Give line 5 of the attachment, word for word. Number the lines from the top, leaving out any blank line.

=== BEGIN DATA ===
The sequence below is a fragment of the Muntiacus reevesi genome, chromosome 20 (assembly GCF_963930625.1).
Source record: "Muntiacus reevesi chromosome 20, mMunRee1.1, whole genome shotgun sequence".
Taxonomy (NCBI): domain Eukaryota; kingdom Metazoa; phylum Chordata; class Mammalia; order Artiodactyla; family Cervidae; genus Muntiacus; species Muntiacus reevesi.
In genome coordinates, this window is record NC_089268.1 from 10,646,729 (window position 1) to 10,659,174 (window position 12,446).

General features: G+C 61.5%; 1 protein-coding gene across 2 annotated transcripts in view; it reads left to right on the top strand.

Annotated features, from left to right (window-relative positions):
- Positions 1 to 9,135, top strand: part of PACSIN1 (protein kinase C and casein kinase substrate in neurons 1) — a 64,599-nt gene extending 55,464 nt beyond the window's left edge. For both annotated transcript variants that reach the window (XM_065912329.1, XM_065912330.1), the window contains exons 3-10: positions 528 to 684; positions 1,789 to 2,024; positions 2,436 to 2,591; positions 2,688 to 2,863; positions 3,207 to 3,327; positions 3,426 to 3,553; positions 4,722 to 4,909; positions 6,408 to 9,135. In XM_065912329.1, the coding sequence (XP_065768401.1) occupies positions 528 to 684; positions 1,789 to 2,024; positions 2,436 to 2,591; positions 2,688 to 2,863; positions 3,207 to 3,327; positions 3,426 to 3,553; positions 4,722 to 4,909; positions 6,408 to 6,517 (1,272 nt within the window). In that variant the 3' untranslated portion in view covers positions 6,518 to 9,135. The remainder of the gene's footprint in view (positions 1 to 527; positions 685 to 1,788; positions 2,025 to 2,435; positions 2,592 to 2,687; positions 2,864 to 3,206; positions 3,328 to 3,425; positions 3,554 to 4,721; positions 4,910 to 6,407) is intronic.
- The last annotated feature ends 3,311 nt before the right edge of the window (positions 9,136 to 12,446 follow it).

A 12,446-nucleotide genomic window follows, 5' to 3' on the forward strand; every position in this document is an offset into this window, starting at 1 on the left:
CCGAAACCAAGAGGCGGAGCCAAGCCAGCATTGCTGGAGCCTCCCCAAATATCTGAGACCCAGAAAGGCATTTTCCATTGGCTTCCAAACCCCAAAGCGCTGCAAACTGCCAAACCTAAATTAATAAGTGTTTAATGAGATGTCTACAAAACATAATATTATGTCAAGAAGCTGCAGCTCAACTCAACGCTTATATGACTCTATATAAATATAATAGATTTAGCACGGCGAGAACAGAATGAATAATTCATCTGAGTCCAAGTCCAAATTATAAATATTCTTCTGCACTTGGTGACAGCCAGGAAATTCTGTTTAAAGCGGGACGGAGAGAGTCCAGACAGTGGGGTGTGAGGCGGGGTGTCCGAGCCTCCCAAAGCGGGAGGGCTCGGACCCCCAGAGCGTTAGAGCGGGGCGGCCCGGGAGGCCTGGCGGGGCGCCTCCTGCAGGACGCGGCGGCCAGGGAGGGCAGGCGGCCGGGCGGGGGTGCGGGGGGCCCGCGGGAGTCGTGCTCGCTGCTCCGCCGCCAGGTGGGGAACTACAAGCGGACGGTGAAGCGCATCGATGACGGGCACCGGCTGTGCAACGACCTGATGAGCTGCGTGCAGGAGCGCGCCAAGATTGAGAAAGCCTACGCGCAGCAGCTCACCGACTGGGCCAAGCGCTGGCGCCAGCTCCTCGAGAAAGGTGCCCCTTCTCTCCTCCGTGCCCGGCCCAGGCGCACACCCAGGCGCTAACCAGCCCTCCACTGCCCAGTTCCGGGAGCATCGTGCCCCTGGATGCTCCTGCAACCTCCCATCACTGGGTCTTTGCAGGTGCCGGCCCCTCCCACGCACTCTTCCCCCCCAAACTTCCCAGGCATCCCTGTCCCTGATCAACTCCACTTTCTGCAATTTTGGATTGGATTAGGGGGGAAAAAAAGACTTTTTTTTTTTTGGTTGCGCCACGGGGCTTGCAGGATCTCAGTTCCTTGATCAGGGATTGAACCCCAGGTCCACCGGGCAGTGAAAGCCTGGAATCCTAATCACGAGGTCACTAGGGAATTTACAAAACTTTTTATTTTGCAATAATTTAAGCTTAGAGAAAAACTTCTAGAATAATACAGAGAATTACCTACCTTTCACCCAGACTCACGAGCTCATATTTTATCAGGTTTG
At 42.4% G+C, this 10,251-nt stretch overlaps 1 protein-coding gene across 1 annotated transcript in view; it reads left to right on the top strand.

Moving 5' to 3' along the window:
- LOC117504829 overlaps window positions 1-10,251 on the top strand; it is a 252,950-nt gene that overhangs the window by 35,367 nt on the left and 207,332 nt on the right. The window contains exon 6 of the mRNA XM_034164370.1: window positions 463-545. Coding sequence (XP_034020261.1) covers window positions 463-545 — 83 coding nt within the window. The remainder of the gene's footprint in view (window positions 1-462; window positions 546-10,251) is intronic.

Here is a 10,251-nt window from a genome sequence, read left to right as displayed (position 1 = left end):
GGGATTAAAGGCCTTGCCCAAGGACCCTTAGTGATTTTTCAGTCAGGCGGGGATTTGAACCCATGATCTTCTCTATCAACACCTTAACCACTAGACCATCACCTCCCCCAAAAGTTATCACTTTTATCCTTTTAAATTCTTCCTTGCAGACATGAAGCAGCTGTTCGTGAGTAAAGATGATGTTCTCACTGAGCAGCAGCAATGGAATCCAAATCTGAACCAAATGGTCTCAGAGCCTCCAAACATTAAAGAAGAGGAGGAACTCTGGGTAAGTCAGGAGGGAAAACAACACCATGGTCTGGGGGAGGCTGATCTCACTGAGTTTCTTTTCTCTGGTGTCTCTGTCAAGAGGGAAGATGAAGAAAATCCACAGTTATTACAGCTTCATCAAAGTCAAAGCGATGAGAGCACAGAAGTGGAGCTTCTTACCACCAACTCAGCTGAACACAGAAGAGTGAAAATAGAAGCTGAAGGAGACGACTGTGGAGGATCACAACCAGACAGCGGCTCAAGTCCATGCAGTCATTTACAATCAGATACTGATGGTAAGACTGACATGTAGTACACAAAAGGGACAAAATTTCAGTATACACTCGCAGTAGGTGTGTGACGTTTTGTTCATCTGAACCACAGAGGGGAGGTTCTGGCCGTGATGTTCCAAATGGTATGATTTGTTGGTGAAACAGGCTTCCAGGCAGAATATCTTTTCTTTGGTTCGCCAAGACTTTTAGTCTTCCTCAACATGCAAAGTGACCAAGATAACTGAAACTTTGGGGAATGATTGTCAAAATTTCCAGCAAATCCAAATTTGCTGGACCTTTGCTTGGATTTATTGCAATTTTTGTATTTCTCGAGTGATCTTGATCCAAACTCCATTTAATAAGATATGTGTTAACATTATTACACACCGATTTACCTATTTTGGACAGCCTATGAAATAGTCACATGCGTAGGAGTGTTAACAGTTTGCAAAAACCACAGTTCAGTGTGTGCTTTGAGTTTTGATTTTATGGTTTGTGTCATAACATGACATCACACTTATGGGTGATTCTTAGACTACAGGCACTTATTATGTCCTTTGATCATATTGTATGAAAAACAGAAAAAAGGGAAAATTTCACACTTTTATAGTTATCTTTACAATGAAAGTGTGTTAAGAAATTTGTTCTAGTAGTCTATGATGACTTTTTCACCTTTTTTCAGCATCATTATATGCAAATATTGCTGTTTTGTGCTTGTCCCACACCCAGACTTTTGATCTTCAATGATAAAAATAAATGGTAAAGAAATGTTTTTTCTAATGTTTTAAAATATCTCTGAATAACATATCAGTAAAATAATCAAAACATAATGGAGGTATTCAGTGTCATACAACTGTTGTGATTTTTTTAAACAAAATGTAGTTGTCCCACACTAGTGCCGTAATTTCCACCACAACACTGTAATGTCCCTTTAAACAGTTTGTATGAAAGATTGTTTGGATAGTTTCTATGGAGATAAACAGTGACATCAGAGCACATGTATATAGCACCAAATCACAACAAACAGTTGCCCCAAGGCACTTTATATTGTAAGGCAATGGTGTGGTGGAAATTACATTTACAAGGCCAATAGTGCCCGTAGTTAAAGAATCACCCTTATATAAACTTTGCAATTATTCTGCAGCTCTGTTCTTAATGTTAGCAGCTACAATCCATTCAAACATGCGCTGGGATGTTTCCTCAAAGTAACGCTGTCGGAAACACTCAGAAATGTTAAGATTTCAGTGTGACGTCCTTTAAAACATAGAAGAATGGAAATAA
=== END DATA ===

General features: G+C 61.5%; 1 protein-coding gene across 2 annotated transcripts in view; it reads left to right on the top strand.